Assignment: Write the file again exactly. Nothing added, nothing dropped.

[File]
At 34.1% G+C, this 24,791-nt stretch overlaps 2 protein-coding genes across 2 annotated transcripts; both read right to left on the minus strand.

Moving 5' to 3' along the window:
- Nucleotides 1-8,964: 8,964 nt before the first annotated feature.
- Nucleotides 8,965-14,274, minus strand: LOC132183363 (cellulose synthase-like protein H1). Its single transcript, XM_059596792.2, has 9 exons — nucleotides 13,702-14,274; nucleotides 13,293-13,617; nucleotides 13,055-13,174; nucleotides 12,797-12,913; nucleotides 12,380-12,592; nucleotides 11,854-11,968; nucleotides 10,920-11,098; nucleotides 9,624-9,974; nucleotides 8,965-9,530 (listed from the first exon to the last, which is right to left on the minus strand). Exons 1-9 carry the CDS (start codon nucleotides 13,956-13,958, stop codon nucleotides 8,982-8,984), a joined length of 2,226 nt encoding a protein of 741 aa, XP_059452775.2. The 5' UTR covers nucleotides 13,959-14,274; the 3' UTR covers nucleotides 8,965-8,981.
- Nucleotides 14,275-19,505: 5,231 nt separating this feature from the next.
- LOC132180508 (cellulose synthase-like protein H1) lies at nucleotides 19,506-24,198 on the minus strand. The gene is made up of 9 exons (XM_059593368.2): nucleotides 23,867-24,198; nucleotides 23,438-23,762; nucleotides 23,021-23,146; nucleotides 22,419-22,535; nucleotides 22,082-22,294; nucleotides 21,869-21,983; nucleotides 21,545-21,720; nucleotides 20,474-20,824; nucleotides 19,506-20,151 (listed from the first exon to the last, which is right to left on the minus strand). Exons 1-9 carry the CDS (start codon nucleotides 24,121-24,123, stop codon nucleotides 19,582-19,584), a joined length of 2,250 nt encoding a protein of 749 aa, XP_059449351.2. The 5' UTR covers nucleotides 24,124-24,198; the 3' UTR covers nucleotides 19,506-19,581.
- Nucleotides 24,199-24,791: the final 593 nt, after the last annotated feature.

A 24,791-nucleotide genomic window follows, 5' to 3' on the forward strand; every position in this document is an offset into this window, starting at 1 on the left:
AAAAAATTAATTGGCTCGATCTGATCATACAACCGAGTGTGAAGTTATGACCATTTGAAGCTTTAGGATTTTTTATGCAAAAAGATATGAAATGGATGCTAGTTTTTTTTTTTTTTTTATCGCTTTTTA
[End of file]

At 34.1% G+C, this 24,791-nt stretch overlaps 2 protein-coding genes across 2 annotated transcripts; both read right to left on the minus strand.

Moving 5' to 3' along the window:
- Nucleotides 1-8,964: 8,964 nt before the first annotated feature.
- Nucleotides 8,965-14,274, minus strand: LOC132183363 (cellulose synthase-like protein H1). Its single transcript, XM_059596792.2, has 9 exons — nucleotides 13,702-14,274; nucleotides 13,293-13,617; nucleotides 13,055-13,174; nucleotides 12,797-12,913; nucleotides 12,380-12,592; nucleotides 11,854-11,968; nucleotides 10,920-11,098; nucleotides 9,624-9,974; nucleotides 8,965-9,530 (listed from the first exon to the last, which is right to left on the minus strand). Exons 1-9 carry the CDS (start codon nucleotides 13,956-13,958, stop codon nucleotides 8,982-8,984), a joined length of 2,226 nt encoding a protein of 741 aa, XP_059452775.2. The 5' UTR covers nucleotides 13,959-14,274; the 3' UTR covers nucleotides 8,965-8,981.
- Nucleotides 14,275-19,505: 5,231 nt separating this feature from the next.
- LOC132180508 (cellulose synthase-like protein H1) lies at nucleotides 19,506-24,198 on the minus strand. The gene is made up of 9 exons (XM_059593368.2): nucleotides 23,867-24,198; nucleotides 23,438-23,762; nucleotides 23,021-23,146; nucleotides 22,419-22,535; nucleotides 22,082-22,294; nucleotides 21,869-21,983; nucleotides 21,545-21,720; nucleotides 20,474-20,824; nucleotides 19,506-20,151 (listed from the first exon to the last, which is right to left on the minus strand). Exons 1-9 carry the CDS (start codon nucleotides 24,121-24,123, stop codon nucleotides 19,582-19,584), a joined length of 2,250 nt encoding a protein of 749 aa, XP_059449351.2. The 5' UTR covers nucleotides 24,124-24,198; the 3' UTR covers nucleotides 19,506-19,581.
- Nucleotides 24,199-24,791: the final 593 nt, after the last annotated feature.

A 24,791-nucleotide genomic window follows, 5' to 3' on the forward strand; every position in this document is an offset into this window, starting at 1 on the left:
AAAAAATTAATTGGCTCGATCTGATCATACAACCGAGTGTGAAGTTATGACCATTTGAAGCTTTAGGATTTTTTATGCAAAAAGATATGAAATGGATGCTAGTTTTTTTTTTTTTTTTATCGCTTTTTA